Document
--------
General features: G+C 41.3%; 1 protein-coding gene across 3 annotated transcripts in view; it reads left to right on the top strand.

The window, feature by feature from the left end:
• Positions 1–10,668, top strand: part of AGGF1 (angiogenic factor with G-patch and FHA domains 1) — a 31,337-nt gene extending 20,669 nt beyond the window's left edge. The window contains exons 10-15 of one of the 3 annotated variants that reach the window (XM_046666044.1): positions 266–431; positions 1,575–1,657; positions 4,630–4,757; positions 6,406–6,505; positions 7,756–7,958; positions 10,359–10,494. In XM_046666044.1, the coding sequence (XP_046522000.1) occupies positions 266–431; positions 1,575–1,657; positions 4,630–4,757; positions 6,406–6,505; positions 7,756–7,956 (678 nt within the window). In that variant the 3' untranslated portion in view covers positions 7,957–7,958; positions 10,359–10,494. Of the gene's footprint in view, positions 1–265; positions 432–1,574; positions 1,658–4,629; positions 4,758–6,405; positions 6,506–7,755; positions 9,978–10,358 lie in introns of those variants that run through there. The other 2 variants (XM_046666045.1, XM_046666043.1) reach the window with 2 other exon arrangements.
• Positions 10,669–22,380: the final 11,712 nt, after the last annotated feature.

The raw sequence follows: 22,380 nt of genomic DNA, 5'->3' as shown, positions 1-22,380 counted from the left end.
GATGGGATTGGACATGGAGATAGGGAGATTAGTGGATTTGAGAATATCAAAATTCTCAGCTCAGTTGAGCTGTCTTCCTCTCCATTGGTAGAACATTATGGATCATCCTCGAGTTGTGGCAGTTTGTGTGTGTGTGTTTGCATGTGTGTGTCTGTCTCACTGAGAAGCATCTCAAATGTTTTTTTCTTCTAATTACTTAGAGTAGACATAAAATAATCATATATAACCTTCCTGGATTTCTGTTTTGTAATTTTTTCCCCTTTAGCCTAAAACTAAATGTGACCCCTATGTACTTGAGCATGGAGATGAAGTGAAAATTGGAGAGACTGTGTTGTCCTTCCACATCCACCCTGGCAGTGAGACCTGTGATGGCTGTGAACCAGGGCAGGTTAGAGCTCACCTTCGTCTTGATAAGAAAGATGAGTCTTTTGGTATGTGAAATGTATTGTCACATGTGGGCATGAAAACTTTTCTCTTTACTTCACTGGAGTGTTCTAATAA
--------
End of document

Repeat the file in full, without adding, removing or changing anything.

General features: G+C 41.3%; 1 protein-coding gene across 3 annotated transcripts in view; it reads left to right on the top strand.

The window, feature by feature from the left end:
• Positions 1–10,668, top strand: part of AGGF1 (angiogenic factor with G-patch and FHA domains 1) — a 31,337-nt gene extending 20,669 nt beyond the window's left edge. The window contains exons 10-15 of one of the 3 annotated variants that reach the window (XM_046666044.1): positions 266–431; positions 1,575–1,657; positions 4,630–4,757; positions 6,406–6,505; positions 7,756–7,958; positions 10,359–10,494. In XM_046666044.1, the coding sequence (XP_046522000.1) occupies positions 266–431; positions 1,575–1,657; positions 4,630–4,757; positions 6,406–6,505; positions 7,756–7,956 (678 nt within the window). In that variant the 3' untranslated portion in view covers positions 7,957–7,958; positions 10,359–10,494. Of the gene's footprint in view, positions 1–265; positions 432–1,574; positions 1,658–4,629; positions 4,758–6,405; positions 6,506–7,755; positions 9,978–10,358 lie in introns of those variants that run through there. The other 2 variants (XM_046666045.1, XM_046666043.1) reach the window with 2 other exon arrangements.
• Positions 10,669–22,380: the final 11,712 nt, after the last annotated feature.

The raw sequence follows: 22,380 nt of genomic DNA, 5'->3' as shown, positions 1-22,380 counted from the left end.
GATGGGATTGGACATGGAGATAGGGAGATTAGTGGATTTGAGAATATCAAAATTCTCAGCTCAGTTGAGCTGTCTTCCTCTCCATTGGTAGAACATTATGGATCATCCTCGAGTTGTGGCAGTTTGTGTGTGTGTGTTTGCATGTGTGTGTCTGTCTCACTGAGAAGCATCTCAAATGTTTTTTTCTTCTAATTACTTAGAGTAGACATAAAATAATCATATATAACCTTCCTGGATTTCTGTTTTGTAATTTTTTCCCCTTTAGCCTAAAACTAAATGTGACCCCTATGTACTTGAGCATGGAGATGAAGTGAAAATTGGAGAGACTGTGTTGTCCTTCCACATCCACCCTGGCAGTGAGACCTGTGATGGCTGTGAACCAGGGCAGGTTAGAGCTCACCTTCGTCTTGATAAGAAAGATGAGTCTTTTGGTATGTGAAATGTATTGTCACATGTGGGCATGAAAACTTTTCTCTTTACTTCACTGGAGTGTTCTAATAA